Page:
The second tier pundits are far less informative but much better known than the first tier. They consist of widely syndicated columnists who have regular access to the op-ed pages of the major news outlets. They appear often on the high-profile TV talk shows. These are people such as David Brooks, Maureen Dowd, George Will, Charles Krauthammer, David Broder, etc. Their names are usually familiar to those members of the general public who follow politics even casually. They are people who consider themselves and each other to be 'serious' commentators. They do not use inflammatory language. They are courted by political figures who desperately want their approval.
But notwithstanding their serious tone, as I have discussed before, their analyses are most often shallow and greatly inferior to those of the first-tier pundits. They do, however, serve an important ideological purpose, which is to limit the range of 'acceptable' opinion to the narrow piece of turf bounded by their views, and to advance the agenda of the pro-war/pro-business party that runs the country. While the analyses of these people tends to be ideologically driven, lack content, and sometimes don't even make much sense, reading them is not entirely a waste of time since they give you a good sense of what the agenda of the ruling class is, what they want you to think.
The third tier pundits are near the bottom of the barrel. They are to journalism and political analyses what Paris Hilton is to acting, i.e., people who have become well known for reasons that have nothing to do with any intrinsic ability but, as a result of our celebrity-obsessed culture which assumes that if one is well known there must be a reason, have now have become fixtures on the public stage. They are a waste of time and airspace and their views range between the silly and the despicable.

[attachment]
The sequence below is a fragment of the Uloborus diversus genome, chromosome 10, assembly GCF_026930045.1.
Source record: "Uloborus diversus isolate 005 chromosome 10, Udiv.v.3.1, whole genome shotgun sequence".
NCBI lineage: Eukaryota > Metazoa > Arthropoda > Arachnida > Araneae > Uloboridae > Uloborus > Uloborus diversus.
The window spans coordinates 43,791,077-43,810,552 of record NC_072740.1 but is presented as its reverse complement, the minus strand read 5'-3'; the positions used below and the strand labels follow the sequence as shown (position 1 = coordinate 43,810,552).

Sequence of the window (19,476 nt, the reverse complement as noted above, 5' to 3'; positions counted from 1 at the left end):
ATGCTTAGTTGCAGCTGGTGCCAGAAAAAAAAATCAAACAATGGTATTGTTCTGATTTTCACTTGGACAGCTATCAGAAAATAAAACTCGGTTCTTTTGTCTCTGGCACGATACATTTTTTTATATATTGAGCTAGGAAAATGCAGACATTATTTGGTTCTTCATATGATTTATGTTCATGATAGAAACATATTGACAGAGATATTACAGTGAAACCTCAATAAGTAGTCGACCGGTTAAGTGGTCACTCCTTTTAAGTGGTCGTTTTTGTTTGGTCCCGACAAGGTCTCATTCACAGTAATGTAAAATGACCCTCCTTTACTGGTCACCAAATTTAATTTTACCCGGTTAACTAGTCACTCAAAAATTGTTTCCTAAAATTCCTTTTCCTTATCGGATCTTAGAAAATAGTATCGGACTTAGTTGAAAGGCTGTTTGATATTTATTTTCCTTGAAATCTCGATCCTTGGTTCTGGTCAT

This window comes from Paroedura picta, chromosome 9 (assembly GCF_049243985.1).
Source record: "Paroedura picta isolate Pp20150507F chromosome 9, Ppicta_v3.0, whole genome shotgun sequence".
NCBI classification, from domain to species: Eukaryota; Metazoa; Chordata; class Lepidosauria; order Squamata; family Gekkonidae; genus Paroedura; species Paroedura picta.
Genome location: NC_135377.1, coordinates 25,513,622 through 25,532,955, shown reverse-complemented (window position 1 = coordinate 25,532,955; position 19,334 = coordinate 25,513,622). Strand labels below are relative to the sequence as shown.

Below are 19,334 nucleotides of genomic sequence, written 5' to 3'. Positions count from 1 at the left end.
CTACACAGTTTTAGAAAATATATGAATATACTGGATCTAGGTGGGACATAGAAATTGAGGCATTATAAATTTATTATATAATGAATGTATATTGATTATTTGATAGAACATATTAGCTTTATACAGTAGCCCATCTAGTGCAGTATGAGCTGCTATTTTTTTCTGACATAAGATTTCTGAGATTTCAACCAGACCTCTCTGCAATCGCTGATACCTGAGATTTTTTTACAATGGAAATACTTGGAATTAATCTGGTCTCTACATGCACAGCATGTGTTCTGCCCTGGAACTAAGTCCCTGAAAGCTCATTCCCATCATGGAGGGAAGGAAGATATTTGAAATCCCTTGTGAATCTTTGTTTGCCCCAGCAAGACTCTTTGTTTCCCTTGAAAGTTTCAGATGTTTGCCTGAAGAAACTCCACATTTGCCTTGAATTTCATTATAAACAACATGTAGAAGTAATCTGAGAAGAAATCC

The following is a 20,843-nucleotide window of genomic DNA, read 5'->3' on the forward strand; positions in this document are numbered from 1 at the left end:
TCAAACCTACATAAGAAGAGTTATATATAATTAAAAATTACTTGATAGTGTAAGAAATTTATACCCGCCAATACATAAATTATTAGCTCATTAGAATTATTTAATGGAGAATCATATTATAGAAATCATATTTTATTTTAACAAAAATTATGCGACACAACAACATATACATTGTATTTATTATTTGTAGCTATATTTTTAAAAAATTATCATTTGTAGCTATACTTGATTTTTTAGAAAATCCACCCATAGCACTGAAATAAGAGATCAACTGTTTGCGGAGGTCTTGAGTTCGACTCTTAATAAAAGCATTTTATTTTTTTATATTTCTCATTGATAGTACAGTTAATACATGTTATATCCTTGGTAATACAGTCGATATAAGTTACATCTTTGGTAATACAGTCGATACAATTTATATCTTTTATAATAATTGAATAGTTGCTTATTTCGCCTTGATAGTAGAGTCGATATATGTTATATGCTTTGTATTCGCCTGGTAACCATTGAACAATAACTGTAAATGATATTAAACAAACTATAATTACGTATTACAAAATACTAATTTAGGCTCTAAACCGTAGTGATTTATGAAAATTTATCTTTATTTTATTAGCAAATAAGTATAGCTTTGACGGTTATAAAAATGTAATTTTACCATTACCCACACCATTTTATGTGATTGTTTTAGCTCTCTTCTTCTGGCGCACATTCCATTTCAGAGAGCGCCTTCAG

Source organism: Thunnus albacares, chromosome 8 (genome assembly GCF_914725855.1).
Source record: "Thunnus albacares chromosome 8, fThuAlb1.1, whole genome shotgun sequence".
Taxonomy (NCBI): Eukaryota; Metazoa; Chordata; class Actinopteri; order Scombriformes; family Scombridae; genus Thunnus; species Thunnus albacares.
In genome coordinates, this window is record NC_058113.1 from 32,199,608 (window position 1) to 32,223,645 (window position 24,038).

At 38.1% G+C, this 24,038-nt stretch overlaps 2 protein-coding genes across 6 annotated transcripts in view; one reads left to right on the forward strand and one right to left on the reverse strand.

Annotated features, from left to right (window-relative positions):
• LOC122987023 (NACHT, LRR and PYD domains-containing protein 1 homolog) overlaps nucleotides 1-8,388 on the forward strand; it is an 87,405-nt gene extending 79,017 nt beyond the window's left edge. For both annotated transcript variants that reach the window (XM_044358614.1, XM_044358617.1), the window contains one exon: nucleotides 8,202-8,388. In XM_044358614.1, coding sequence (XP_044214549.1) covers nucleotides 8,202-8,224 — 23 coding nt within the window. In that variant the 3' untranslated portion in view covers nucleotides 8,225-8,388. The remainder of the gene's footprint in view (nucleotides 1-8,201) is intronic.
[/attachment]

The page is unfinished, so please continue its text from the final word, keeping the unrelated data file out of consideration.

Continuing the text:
Next in the series: Examples of third tier punditry
POST SCRIPT: Believing myths
Forget about who can answer the phone at 3:00am. Hillary Clinton was interviewed in June 2007 on the Christian Broadcasting Network and said the following:
Reporter: Can I ask you theologically, do you believe that the resurrection of Jesus actually happened, that it actually historically did happen?
Clinton: Yes, I do.
So here in the 21st century we have a potential president who believes in something that violates scientific laws, not to mention plain common sense. The sad thing is that not only are such questions considered reasonable to ask but that every candidate for any major elected office in the US would probably feel obliged to answer the same way, even if they felt that these were absurd things to believe in. They probably can not even evade the question by saying that religion is a private affair, because that would lead to the sneaking suspicion that they are rational and scientific thinkers, who use logic and evidence to come to their conclusions, and we can't have that in a president, can we?
You can read the full transcript of the interview here.